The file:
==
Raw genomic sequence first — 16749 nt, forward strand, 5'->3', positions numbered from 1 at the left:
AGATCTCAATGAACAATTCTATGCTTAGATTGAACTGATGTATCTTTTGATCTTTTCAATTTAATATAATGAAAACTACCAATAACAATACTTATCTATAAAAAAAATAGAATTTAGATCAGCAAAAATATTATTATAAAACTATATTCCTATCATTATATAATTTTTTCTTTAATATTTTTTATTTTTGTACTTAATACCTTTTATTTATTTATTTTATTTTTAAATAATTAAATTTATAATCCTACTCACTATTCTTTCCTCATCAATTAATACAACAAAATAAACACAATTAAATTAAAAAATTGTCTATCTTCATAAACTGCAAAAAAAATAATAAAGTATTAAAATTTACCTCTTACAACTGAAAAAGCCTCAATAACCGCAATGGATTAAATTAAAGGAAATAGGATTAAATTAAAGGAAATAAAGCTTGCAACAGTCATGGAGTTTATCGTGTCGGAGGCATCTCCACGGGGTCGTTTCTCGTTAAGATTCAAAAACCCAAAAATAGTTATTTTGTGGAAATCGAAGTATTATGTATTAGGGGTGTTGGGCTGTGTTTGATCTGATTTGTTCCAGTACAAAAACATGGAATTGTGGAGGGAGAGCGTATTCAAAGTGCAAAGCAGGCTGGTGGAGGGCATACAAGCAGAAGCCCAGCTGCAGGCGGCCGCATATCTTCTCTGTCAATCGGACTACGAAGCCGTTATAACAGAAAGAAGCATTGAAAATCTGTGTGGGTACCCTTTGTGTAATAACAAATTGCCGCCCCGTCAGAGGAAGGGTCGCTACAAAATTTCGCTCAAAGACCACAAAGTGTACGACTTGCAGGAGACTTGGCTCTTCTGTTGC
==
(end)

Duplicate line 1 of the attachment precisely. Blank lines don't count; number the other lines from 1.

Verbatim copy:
Raw genomic sequence first — 16749 nt, forward strand, 5'->3', positions numbered from 1 at the left: